Hey friends! On last week's podcast episode, I shared the mistakes I made while creating my membership last year. I talked about what it was, why I wanted to create it, and the challenges I faced once I launched it (personally and with the membership model in general!). In today's episode, I want to continue the conversation by sharing the valuable lessons (8 in total!) I gained from starting and eventually closing my membership. Let me just say this: as I look back I don’t regret it at all (despite it being an incredibly difficult decision to close it!). Especially as I look back and see everything I’ve learned since then!
Before we dive in - are you in the Breakthrough Brand All Access Facebook Group yet? It’s free to join, and it’s where we take conversations like this one about closing my membership (and other lessons in entrepreneurship!) and go even deeper. Pop in and ask questions, share insights, and even peek behind the scenes of my own business and what I’m trying lately. I would LOVE for you to join!
LISTEN TO THIS EPISODE NOW:
Lesson #1 It’s OK For Your Business to Have Offer Gaps
It's perfectly fine for your business to have offer gaps. In fact, it could be a positive thing. Just because something seems logical or there is a demand for it doesn't mean you have to provide it.
The truth is, it's impossible to appeal to everyone, and that's okay. Building a sustainable business that aligns with your life is more important than trying to cater to every possible client - even if you can (and want to!) help them!
So, one of the lessons I’m learning is to embrace the offer gaps and understand that more focused businesses often have them. Don't worry if there are certain audiences or needs that your current offerings don't address. It's more important to focus on finding the direction that works for you and your business.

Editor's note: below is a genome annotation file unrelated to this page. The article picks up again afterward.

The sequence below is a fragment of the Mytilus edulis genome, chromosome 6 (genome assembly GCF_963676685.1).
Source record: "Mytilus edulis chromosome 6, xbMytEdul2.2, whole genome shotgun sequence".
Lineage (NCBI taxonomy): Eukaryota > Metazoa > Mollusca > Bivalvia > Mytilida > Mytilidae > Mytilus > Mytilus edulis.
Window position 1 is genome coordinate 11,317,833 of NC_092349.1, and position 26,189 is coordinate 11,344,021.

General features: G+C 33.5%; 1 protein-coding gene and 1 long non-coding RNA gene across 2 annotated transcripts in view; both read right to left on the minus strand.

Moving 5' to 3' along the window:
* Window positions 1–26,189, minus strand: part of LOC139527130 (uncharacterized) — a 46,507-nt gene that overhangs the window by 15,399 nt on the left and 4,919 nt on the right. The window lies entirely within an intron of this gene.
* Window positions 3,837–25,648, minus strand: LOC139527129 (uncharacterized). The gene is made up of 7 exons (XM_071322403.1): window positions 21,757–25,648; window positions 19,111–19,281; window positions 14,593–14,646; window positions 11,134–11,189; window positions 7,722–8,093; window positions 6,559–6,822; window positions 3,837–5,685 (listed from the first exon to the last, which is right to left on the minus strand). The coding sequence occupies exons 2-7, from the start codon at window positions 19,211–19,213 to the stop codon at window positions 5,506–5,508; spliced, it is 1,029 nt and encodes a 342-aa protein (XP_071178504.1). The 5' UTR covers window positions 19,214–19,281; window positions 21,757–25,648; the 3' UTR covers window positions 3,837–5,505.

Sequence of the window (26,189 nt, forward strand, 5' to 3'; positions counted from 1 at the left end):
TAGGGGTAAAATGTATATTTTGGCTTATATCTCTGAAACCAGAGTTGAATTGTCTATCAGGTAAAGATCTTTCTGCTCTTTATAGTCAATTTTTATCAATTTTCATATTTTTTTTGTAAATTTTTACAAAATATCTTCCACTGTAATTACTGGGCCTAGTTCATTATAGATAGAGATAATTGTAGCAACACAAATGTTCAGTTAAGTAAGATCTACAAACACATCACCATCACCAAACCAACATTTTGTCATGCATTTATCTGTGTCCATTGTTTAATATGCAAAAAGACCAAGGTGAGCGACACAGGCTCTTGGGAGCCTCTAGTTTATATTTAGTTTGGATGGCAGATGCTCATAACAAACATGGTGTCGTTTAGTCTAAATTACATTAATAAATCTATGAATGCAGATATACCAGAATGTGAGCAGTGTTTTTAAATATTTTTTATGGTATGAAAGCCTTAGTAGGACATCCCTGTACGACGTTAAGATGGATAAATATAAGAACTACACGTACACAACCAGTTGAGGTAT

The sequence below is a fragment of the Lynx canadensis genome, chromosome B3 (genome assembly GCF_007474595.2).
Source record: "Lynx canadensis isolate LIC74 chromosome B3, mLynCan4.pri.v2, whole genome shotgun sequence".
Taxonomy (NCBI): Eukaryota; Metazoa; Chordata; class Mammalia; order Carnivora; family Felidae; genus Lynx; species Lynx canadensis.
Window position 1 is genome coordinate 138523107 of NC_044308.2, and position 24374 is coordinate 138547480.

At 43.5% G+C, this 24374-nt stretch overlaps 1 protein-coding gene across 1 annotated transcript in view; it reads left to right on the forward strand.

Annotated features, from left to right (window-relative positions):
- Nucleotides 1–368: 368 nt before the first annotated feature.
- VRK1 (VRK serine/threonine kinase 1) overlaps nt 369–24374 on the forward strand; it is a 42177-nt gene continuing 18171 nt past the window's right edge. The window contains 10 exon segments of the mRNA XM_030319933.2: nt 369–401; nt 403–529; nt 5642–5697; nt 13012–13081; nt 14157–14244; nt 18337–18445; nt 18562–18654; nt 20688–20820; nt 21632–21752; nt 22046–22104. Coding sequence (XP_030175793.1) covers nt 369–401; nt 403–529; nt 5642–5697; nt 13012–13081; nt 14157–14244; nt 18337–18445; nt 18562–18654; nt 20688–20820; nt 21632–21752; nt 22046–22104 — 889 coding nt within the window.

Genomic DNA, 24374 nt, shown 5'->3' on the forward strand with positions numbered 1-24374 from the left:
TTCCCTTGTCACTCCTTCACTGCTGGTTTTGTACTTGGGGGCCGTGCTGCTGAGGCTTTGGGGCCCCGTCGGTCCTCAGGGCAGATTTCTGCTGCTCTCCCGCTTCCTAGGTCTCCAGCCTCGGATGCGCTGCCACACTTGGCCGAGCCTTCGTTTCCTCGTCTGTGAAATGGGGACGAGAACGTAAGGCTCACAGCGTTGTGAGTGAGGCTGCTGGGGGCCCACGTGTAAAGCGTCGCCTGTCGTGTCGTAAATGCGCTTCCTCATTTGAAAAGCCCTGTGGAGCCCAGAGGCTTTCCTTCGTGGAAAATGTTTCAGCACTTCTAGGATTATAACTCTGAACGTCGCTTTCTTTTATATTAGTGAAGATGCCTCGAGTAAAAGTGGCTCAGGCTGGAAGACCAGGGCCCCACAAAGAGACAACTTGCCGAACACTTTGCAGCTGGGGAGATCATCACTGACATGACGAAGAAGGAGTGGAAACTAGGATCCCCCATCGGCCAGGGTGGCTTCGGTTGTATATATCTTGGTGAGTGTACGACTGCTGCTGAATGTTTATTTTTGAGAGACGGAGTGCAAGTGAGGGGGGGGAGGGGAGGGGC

Lesson #2 People Respect You When You Do What’s Hard
Last week, I talked about how I really struggled with closing my membership. It may sound silly now, but at the time, I was really scared that everyone would be disappointed in me and think less of me as a business owner. In reality, people didn't care as much as I thought. Instead, they were understanding and supportive. Some even shared kind messages, which truly touched me, saying that they appreciated it and that they were proud of me for pivoting out of something that wasn’t working for my business.
The lesson here is that people respect you when you handle difficult situations well. On top of that, I think it's important to remember that we often overestimate how much attention others pay to us. Don’t we all know a middle schooler we wish we could tell that? I think even in adulthood we think people are paying more attention to us than they are. Despite some disappointment, people were ultimately okay with my decision. In fact, I transformed the membership into a free Facebook community for podcast listeners. So it was a really cool transition!
Bonus Lesson: You Don’t Have to Tell The World When You Cancel an Offer (I didn't when closing my membership!)
When I made the transition of the Facebook group and ultimately closed my membership, I didn't publicly announce it. Only the members knew about the closure, and I made sure to communicate it really thoroughly to them only. I sent a detailed email, recorded a video, and even uploaded the audio to our membership podcast feed. I didn't mention it on Instagram or to my entire email list, as it wasn't necessary at the time. I focused on communicating with the members.
Now, 8 months later, I'm sharing lessons learned with all of you. So if one of your fears is that “everyone will judge you”, remember that when you close something, you don't have to make a big announcement to the entire world. Just make sure to inform the people who were paying or considering paying for it. That’s all you need to do!